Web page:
• The UNCED preparatory process demonstrated that problems of a political nature arose from the lack of comparability of data on the status of forests in the North and the South. It is essential that in the future the core information be entirely comparable and that the format of the enquiry and the methods of work be agreed in advance at the intergovernmental level. To that end, the meeting suggested that FAO, FAO/ECE and UNEP study the feasibility of establishing an intergovernmental panel of experts in forest resource assessment and monitoring to advise these organizations in carrying out the work. Its members should be senior people, at the interface between political and technical issues. To ensure effectiveness, the panel should not be too large (say about 15). The three Secretariats should participate in the preparation of the meetings. As such a panel could probably not be established immediately, the opportunity should be take to stimulate reflection and comments by the FAO regional forestry commissions. To this end, the meeting suggested that the Joint FAO/ECE Working Party convey the Kotka meeting's suggestions along with the Working Party's comments, to the European Forestry Commission and that FAO share them to the other regional commissions. In this way, the final proposal could take into account the comments made by these policy bodies.
  • An analysis should be carried out of the extent to which the results of the global forest resources assessments are used at the national and international levels. Constraints on the full use of this information should be identified and methods for improvement proposed.
  • Care should be taken when introducing observations on new definitions and parameters in existing databases so that time series are disturbed as little as possible.
  • The system of national correspondents had proved useful for the FRA 1990 (temperate zone). The Joint Working Party should consider re-establishing the correspondent network (identifying institutions as well as individuals), and FAO might consider using this system with appropriate modifications in developing countries, including twinning, lead centres and Technical Cooperation among Developing Countries (TCDC) arrangements.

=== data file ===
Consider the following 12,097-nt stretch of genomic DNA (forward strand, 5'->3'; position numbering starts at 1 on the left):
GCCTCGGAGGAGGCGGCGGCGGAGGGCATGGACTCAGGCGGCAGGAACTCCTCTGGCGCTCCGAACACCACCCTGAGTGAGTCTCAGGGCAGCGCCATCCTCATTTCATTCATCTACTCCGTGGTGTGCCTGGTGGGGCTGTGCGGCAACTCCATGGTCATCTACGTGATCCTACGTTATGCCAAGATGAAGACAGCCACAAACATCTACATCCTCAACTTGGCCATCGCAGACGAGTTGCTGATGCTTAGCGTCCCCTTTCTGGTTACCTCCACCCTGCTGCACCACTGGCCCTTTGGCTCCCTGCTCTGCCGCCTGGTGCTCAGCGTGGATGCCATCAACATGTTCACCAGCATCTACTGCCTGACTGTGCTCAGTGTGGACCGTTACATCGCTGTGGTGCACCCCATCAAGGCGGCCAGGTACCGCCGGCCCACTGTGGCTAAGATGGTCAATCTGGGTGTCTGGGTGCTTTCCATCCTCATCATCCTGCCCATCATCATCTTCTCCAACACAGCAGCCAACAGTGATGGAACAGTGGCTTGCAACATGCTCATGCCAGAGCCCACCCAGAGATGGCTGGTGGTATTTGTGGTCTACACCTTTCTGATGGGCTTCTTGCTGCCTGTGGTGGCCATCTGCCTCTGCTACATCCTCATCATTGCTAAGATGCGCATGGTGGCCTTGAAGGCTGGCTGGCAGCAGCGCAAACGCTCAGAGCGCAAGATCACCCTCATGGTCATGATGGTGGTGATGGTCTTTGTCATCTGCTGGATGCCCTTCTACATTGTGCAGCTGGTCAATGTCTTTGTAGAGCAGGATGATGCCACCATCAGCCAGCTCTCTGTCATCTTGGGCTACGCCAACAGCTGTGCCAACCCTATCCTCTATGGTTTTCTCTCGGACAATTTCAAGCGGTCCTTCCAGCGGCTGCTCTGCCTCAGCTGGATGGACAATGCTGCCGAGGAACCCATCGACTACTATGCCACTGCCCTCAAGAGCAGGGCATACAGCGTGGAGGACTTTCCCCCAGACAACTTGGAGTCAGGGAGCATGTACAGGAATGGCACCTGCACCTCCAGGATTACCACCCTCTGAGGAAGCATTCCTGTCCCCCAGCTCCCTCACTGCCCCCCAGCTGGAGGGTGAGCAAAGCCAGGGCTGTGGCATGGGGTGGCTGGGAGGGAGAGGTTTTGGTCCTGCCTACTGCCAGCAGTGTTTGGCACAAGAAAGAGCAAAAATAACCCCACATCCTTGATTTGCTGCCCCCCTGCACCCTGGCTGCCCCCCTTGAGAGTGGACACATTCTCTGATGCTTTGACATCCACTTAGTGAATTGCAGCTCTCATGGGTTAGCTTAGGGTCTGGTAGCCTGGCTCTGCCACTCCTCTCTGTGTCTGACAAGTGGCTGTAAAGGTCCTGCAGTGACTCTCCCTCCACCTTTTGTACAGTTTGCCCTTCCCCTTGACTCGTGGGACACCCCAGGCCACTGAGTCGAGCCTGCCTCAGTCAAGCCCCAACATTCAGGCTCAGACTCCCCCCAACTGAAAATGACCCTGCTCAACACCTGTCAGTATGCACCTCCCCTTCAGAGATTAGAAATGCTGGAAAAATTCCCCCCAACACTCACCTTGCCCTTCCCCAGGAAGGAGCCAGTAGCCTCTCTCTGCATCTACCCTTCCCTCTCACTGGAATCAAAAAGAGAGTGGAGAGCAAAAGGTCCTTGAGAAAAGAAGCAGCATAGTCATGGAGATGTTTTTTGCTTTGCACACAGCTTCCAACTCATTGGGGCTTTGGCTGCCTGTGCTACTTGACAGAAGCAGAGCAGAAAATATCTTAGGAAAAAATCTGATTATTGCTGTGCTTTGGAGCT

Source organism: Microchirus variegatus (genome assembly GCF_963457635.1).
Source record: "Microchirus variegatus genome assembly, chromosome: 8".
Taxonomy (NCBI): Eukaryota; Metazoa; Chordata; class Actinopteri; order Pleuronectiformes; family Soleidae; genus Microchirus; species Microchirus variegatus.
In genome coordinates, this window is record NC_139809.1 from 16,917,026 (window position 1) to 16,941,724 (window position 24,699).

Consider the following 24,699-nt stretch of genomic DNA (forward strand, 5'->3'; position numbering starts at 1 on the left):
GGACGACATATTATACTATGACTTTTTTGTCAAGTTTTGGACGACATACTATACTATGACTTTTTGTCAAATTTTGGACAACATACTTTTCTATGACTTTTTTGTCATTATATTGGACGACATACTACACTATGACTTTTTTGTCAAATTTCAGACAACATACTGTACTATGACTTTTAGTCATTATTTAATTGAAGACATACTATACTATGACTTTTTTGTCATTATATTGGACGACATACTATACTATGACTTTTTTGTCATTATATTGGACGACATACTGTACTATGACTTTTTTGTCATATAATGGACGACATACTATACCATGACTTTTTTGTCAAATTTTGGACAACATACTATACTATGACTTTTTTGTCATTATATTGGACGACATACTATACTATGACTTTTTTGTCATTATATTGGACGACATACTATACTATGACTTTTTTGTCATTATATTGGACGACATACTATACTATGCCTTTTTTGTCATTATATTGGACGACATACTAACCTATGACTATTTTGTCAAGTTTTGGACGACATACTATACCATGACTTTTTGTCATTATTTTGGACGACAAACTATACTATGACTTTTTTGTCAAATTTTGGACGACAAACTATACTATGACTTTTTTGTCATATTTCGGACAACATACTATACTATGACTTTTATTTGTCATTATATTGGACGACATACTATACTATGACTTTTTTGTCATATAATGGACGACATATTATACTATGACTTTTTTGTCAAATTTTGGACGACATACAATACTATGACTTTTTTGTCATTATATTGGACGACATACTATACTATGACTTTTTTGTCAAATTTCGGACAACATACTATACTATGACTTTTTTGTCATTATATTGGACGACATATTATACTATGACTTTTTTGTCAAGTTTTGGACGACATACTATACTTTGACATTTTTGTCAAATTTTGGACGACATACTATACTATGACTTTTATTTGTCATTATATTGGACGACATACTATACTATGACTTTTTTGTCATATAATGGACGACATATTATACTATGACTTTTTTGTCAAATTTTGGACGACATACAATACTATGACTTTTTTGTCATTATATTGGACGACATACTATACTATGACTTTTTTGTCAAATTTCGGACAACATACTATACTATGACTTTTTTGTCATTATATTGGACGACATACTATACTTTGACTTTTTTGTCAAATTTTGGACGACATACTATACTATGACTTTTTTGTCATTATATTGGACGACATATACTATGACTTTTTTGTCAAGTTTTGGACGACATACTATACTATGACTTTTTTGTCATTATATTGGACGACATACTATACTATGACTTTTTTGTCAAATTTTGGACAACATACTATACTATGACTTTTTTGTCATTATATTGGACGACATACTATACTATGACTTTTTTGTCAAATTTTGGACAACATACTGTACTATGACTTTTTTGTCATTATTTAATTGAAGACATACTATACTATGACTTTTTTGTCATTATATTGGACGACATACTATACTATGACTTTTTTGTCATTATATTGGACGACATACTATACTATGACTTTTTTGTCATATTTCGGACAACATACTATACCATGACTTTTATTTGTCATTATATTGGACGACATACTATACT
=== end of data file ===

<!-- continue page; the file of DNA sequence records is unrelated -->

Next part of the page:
• As regards the continual updating of the forest resource database, the meeting felt it was desirable to have a unique global database to incorporate data from tropical, industrialized and non-tropical developing countries, to provide a single worldwide source of data on the forest resource, which could be regularly updated. Before this recommendation could be implemented, it was neccesary to explore a number of questions, notably the form of input required, the classifications to be applied, the adjustments neccessary to convert national information to a harmonized format, the updating procedure and reference to source materials. The meeting requested the FAO and FAO/ECE Secretariats to explore these questions and present a detailed proposal to the Joint FAO/ECE Working Party on Forest Economics and Statistics at its twentieth session, probably in 1995. Consideration should be given to combining the database developed by EFI on the basis of the FRA (temperate zones) with FORIS. It would be helpful to supply an example of the output of FORIS as a demonstration of the system's potential.
  • To the extent possible, information in forest resource databases should be published and disseminated as widely as possible, in hard copy, in machine-readable form and through interactive processes.
  • The relevant UN organizations, should make sure that all land cover types, including grassland, shrubland, wetlands and arid land are adequately covered in international reporting on natural resources. These lands like forest lands, are very important in the context of biodiversity, as sources of food, fibre and fuel and as components of the carbon cycle.
  • The meeting endorsed the set of recommendations and general conclusions of the working groups reports, but noted that insufficient time had been available to review them in detail or to check them for consistency. It asked the Secretariat to do this on the basis of the meeting's comments and to prepare unified and consistent proposals.

 

 

Bibliographic reference

Finnish Forest Research Institute 1993.

Proceedings of FAO/ECE Meeting of Experts on Global Forest Resources Assessment in cooperation with UNEP and with the support of FINNIDA (Kotka II).

Kotka, Finland, 3 -7 May 1993.

Research Paper 469 of the Finnish Forest Research Institute.

Helsinki 1993.